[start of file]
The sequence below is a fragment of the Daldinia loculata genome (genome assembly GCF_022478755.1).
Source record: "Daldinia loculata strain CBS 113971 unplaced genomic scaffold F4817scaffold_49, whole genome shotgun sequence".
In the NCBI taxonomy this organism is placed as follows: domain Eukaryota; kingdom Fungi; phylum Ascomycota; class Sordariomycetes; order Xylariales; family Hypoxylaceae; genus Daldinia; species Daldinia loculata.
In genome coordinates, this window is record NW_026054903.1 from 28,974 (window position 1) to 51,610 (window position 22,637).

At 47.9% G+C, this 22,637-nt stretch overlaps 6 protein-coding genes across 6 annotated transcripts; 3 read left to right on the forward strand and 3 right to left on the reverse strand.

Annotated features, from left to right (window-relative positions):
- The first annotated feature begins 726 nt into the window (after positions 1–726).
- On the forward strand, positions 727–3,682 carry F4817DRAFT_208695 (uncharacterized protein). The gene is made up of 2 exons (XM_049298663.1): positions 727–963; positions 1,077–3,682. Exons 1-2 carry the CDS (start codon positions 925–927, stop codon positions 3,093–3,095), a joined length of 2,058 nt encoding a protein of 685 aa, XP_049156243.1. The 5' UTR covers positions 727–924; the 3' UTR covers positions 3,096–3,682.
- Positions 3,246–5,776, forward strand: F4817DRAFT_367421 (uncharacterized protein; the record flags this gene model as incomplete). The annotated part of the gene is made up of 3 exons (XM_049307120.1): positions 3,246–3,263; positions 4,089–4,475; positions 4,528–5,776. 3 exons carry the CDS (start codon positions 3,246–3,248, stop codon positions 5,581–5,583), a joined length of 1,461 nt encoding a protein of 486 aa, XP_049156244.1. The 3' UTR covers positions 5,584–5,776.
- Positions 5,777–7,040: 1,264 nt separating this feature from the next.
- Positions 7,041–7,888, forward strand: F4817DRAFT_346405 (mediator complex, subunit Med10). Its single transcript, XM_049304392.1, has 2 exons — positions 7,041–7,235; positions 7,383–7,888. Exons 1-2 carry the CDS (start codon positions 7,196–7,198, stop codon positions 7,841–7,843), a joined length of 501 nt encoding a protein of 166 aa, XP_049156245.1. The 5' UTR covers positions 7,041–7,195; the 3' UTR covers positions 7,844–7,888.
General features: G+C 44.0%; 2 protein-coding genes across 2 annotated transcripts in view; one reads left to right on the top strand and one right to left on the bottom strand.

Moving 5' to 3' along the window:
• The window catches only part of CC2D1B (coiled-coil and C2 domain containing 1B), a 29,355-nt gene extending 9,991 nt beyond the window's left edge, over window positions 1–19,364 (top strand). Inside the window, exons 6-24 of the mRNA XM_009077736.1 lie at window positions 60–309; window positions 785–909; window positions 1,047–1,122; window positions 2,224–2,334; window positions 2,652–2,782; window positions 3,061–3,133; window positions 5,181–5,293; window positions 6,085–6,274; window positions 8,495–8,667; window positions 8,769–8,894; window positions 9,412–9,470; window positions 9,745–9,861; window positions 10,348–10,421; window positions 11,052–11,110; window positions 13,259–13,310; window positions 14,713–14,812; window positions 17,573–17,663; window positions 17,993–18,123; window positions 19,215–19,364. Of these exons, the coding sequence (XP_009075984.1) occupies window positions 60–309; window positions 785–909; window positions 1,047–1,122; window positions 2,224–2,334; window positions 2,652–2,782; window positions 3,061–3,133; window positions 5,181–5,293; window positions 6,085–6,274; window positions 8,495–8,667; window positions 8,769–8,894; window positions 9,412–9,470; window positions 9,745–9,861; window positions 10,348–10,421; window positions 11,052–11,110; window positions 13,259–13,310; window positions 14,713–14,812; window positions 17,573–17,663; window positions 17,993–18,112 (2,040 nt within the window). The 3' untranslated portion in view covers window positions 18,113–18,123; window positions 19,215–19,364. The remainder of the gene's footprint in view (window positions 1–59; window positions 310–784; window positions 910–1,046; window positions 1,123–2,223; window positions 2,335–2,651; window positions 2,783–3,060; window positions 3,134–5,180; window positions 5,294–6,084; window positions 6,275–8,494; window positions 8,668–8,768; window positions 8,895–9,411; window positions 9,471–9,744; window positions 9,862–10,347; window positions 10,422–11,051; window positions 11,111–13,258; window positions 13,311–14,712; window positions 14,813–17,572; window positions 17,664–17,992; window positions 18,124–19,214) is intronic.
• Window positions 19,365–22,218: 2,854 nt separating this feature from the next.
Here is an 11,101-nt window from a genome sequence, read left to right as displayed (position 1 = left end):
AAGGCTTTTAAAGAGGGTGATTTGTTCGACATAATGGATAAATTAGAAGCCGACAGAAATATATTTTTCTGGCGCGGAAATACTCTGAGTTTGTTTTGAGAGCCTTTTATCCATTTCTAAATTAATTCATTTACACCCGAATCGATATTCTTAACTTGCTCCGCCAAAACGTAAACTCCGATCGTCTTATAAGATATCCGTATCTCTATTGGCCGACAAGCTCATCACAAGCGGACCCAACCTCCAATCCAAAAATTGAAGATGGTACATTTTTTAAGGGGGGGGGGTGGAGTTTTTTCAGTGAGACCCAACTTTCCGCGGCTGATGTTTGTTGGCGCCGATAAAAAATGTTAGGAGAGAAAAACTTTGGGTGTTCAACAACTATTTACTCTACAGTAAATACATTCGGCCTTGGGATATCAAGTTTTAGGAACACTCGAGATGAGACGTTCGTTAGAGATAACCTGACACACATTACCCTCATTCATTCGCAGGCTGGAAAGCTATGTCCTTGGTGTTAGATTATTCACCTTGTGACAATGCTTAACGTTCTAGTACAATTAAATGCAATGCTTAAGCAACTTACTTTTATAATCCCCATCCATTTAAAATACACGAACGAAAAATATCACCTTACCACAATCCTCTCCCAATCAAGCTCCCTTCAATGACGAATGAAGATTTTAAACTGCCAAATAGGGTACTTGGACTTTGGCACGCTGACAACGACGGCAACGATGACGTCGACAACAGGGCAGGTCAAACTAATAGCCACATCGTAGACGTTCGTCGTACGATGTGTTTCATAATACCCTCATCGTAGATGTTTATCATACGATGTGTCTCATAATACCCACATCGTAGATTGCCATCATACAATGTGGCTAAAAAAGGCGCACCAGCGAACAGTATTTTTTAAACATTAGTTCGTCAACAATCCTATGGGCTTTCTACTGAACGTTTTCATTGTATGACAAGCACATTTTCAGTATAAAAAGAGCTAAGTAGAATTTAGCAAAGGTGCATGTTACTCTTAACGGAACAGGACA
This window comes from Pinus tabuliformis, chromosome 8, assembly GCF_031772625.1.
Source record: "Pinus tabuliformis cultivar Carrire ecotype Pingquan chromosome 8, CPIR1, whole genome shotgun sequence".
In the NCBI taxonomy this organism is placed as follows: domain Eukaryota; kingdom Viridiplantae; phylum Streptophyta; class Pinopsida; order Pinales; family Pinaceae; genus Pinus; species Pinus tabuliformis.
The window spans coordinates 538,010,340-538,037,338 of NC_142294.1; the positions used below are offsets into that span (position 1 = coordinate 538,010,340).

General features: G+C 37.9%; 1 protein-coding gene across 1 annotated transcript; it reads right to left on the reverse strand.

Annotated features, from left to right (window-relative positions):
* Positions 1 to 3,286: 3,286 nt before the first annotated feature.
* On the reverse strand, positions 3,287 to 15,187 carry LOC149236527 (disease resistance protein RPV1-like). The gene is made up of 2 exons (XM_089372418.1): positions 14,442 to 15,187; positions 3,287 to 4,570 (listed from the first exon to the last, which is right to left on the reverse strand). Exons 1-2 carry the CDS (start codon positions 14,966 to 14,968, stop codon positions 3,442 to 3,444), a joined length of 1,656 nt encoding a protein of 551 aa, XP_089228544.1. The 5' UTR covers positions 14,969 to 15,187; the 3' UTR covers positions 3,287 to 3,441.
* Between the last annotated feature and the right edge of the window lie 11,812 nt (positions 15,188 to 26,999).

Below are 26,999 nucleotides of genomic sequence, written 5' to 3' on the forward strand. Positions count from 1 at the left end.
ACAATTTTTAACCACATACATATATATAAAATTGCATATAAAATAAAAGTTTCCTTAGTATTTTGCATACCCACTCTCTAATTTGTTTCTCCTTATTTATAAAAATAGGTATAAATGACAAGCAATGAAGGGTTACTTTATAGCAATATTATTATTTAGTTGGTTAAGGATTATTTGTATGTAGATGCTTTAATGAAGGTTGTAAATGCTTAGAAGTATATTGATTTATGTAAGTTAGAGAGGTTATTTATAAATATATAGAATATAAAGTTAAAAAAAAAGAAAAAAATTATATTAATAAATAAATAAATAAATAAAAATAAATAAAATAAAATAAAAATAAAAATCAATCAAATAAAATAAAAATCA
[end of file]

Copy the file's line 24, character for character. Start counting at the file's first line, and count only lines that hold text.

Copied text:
* Positions 1 to 3,286: 3,286 nt before the first annotated feature.